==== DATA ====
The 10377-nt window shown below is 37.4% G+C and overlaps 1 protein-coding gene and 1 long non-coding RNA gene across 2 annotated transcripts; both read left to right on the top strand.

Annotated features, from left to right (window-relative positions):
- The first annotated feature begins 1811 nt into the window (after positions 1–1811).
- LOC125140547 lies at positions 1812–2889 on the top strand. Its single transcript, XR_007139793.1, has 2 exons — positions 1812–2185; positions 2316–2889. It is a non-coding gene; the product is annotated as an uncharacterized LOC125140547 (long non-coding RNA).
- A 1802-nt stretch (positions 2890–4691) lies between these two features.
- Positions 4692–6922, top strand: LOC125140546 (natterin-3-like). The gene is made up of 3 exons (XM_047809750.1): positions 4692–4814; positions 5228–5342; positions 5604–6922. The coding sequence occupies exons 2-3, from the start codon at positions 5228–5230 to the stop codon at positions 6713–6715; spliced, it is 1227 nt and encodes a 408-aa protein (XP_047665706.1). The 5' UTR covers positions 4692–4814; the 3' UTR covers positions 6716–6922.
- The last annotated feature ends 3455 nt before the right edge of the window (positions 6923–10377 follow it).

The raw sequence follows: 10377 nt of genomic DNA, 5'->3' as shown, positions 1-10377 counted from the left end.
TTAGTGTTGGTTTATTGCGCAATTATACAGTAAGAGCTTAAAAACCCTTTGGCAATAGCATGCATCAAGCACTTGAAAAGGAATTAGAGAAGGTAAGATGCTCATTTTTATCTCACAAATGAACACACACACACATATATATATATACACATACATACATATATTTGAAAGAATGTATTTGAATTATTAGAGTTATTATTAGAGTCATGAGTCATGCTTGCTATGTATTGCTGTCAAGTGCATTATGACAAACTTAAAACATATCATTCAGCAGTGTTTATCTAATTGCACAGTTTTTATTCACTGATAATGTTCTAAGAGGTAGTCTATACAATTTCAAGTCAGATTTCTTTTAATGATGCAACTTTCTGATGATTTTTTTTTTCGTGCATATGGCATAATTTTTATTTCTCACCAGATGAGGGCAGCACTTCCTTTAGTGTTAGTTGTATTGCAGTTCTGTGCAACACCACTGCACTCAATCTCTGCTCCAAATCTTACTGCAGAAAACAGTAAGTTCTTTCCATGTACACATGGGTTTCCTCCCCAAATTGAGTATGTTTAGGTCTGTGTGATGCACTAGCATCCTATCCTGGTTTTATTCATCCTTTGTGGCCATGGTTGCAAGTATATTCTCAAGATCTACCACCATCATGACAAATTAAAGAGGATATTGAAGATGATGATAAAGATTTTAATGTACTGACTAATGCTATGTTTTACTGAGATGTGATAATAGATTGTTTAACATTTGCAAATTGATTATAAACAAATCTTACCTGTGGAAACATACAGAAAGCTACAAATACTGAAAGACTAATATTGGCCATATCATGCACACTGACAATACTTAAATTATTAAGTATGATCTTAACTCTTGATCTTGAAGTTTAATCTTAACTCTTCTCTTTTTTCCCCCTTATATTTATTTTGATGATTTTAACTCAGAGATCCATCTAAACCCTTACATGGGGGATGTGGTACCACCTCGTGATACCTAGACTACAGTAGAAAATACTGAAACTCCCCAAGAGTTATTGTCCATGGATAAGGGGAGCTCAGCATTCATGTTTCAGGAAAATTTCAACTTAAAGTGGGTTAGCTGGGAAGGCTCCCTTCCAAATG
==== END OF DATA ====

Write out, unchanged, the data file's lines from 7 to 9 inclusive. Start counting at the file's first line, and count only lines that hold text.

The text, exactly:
- The last annotated feature ends 3455 nt before the right edge of the window (positions 6923–10377 follow it).

The raw sequence follows: 10377 nt of genomic DNA, 5'->3' as shown, positions 1-10377 counted from the left end.
TTAGTGTTGGTTTATTGCGCAATTATACAGTAAGAGCTTAAAAACCCTTTGGCAATAGCATGCATCAAGCACTTGAAAAGGAATTAGAGAAGGTAAGATGCTCATTTTTATCTCACAAATGAACACACACACACATATATATATATACACATACATACATATATTTGAAAGAATGTATTTGAATTATTAGAGTTATTATTAGAGTCATGAGTCATGCTTGCTATGTATTGCTGTCAAGTGCATTATGACAAACTTAAAACATATCATTCAGCAGTGTTTATCTAATTGCACAGTTTTTATTCACTGATAATGTTCTAAGAGGTAGTCTATACAATTTCAAGTCAGATTTCTTTTAATGATGCAACTTTCTGATGATTTTTTTTTTCGTGCATATGGCATAATTTTTATTTCTCACCAGATGAGGGCAGCACTTCCTTTAGTGTTAGTTGTATTGCAGTTCTGTGCAACACCACTGCACTCAATCTCTGCTCCAAATCTTACTGCAGAAAACAGTAAGTTCTTTCCATGTACACATGGGTTTCCTCCCCAAATTGAGTATGTTTAGGTCTGTGTGATGCACTAGCATCCTATCCTGGTTTTATTCATCCTTTGTGGCCATGGTTGCAAGTATATTCTCAAGATCTACCACCATCATGACAAATTAAAGAGGATATTGAAGATGATGATAAAGATTTTAATGTACTGACTAATGCTATGTTTTACTGAGATGTGATAATAGATTGTTTAACATTTGCAAATTGATTATAAACAAATCTTACCTGTGGAAACATACAGAAAGCTACAAATACTGAAAGACTAATATTGGCCATATCATGCACACTGACAATACTTAAATTATTAAGTATGATCTTAACTCTTGATCTTGAAGTTTAATCTTAACTCTTCTCTTTTTTCCCCCTTATATTTATTTTGATGATTTTAACTCAGAGATCCATCTAAACCCTTACATGGGGGATGTGGTACCACCTCGTGATACCTAGACTACAGTAGAAAATACTGAAACTCCCCAAGAGTTATTGTCCATGGATAAGGGGAGCTCAGCATTCATGTTTCAGGAAAATTTCAACTTAAAGTGGGTTAGCTGGGAAGGCTCCCTTCCAAATG